Resistance training is any type of exercise that causes your muscles to contract against some type of resistance. The resistance might be an exercise band, a small hand weight, or even just gravity. Resistance exercise grows muscle, helps bones stay strong, and even supports cognitive health.
All it takes to build your body and brain muscles is medium-intensity resistance training. Haven't lifted a weight in thirty years? Don't worry! You can start small while gradually increasing the frequency and intensity of your workout.
Research suggests that resistance training increases muscle mass and strength while also positively influencing cognition. Science also tells us high depression scores are associated with diminished cognitive performance. So it makes sense that because moderate to high intensity resistance training improves mood, it can lead to better cognitive function.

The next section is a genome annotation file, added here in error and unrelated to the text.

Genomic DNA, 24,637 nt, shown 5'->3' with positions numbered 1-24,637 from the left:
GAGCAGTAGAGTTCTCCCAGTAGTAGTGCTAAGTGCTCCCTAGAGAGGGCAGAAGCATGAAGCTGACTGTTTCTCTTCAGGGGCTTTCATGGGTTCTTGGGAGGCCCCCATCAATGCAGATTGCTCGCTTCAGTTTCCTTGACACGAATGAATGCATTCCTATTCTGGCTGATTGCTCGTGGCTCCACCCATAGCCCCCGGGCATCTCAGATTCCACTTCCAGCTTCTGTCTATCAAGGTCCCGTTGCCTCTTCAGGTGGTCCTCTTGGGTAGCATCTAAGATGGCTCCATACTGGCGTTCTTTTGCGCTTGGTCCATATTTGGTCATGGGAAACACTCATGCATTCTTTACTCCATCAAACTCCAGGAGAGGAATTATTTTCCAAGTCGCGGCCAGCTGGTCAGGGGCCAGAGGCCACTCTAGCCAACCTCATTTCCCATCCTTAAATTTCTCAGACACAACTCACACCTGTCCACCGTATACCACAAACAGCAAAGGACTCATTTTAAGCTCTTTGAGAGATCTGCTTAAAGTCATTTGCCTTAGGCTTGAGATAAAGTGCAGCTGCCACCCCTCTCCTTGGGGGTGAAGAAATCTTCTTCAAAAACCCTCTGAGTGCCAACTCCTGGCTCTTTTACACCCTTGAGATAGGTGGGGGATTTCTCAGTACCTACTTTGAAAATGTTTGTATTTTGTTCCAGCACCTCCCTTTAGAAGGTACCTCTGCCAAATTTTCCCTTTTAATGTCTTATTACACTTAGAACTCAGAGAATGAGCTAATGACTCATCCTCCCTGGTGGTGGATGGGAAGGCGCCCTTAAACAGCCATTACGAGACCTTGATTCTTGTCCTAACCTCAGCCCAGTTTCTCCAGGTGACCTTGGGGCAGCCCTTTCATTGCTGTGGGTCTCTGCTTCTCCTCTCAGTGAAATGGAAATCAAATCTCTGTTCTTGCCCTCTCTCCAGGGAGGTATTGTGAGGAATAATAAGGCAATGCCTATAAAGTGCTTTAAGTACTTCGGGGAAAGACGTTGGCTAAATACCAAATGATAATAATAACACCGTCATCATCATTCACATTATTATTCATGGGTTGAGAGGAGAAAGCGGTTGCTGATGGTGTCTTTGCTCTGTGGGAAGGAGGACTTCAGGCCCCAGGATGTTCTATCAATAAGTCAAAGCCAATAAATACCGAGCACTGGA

Research suggests that resistance training increases muscle mass and strength while also positively influencing cognition.
Resistance exercises are easy to incorporate throughout your day. On days you can't make time for 30 minutes of cardio, try to incorporate a simple resistance exercise into another activity you're already doing like walking the dog, doing the laundry, or cooking dinner.
Quick Resistance Exercises
1. Do calf raises while you brush your teeth.
2. Do push ups on the kitchen counter while you cook.
3. Do planks during commercial breaks while watching TV.
4. Grab a bottle of water for each hand and take a walk around the neighborhood, lifting the bottles from knee to waist as you walk.
- Cassilhas, R. C., Viana, V. A. R., Grassmann, V., Santos, R. T., Santos, R. F., Tufik, S., & Mello, M. T. (2007). The Impact of Resistance Exercise on the Cognitive Function of the Elderly. Medicine & Science in Sports & Exercise, 39(8), 1401‚Äì1407. doi: 10.1249/mss.0b013e318060111f